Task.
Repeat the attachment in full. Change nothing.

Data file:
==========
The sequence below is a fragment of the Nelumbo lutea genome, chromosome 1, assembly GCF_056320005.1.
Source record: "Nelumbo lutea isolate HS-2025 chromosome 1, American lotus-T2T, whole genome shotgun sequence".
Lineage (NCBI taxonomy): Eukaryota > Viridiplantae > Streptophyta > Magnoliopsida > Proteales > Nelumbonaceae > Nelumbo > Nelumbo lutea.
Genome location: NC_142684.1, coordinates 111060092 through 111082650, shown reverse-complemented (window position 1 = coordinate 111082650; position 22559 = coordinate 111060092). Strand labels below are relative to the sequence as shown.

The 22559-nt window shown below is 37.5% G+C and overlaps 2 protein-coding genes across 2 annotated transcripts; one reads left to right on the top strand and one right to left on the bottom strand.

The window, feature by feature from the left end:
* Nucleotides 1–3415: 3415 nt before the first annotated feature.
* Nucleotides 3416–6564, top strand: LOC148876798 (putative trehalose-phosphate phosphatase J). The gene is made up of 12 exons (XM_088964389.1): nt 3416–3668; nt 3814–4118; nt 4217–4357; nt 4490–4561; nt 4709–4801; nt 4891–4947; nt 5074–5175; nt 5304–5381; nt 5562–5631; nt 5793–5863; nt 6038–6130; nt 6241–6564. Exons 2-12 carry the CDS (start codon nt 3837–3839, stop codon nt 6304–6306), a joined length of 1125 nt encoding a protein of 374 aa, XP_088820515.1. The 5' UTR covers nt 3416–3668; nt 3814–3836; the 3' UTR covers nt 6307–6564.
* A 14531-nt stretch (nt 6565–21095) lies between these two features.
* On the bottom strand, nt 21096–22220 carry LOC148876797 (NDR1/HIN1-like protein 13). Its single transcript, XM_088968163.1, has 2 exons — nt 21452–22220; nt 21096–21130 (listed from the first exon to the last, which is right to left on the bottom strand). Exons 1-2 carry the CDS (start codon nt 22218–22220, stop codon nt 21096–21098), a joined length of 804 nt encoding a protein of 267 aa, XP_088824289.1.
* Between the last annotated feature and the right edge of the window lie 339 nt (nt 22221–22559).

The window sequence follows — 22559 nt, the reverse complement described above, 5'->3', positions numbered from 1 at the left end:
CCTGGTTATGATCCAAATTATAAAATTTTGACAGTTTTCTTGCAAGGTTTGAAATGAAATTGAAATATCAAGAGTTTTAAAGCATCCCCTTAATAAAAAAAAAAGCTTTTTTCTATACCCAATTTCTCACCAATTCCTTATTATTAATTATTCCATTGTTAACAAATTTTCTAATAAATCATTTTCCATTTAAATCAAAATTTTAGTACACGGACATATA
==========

The sequence below is a fragment of the Nelumbo lutea genome, chromosome 1, assembly GCF_056320005.1.
Source record: "Nelumbo lutea isolate HS-2025 chromosome 1, American lotus-T2T, whole genome shotgun sequence".
Lineage (NCBI taxonomy): Eukaryota > Viridiplantae > Streptophyta > Magnoliopsida > Proteales > Nelumbonaceae > Nelumbo > Nelumbo lutea.
Genome location: NC_142684.1, coordinates 111060092 through 111082650, shown reverse-complemented (window position 1 = coordinate 111082650; position 22559 = coordinate 111060092). Strand labels below are relative to the sequence as shown.

The 22559-nt window shown below is 37.5% G+C and overlaps 2 protein-coding genes across 2 annotated transcripts; one reads left to right on the top strand and one right to left on the bottom strand.

The window, feature by feature from the left end:
* Nucleotides 1–3415: 3415 nt before the first annotated feature.
* Nucleotides 3416–6564, top strand: LOC148876798 (putative trehalose-phosphate phosphatase J). The gene is made up of 12 exons (XM_088964389.1): nt 3416–3668; nt 3814–4118; nt 4217–4357; nt 4490–4561; nt 4709–4801; nt 4891–4947; nt 5074–5175; nt 5304–5381; nt 5562–5631; nt 5793–5863; nt 6038–6130; nt 6241–6564. Exons 2-12 carry the CDS (start codon nt 3837–3839, stop codon nt 6304–6306), a joined length of 1125 nt encoding a protein of 374 aa, XP_088820515.1. The 5' UTR covers nt 3416–3668; nt 3814–3836; the 3' UTR covers nt 6307–6564.
* A 14531-nt stretch (nt 6565–21095) lies between these two features.
* On the bottom strand, nt 21096–22220 carry LOC148876797 (NDR1/HIN1-like protein 13). Its single transcript, XM_088968163.1, has 2 exons — nt 21452–22220; nt 21096–21130 (listed from the first exon to the last, which is right to left on the bottom strand). Exons 1-2 carry the CDS (start codon nt 22218–22220, stop codon nt 21096–21098), a joined length of 804 nt encoding a protein of 267 aa, XP_088824289.1.
* Between the last annotated feature and the right edge of the window lie 339 nt (nt 22221–22559).

The window sequence follows — 22559 nt, the reverse complement described above, 5'->3', positions numbered from 1 at the left end:
CCTGGTTATGATCCAAATTATAAAATTTTGACAGTTTTCTTGCAAGGTTTGAAATGAAATTGAAATATCAAGAGTTTTAAAGCATCCCCTTAATAAAAAAAAAAGCTTTTTTCTATACCCAATTTCTCACCAATTCCTTATTATTAATTATTCCATTGTTAACAAATTTTCTAATAAATCATTTTCCATTTAAATCAAAATTTTAGTACACGGACATATA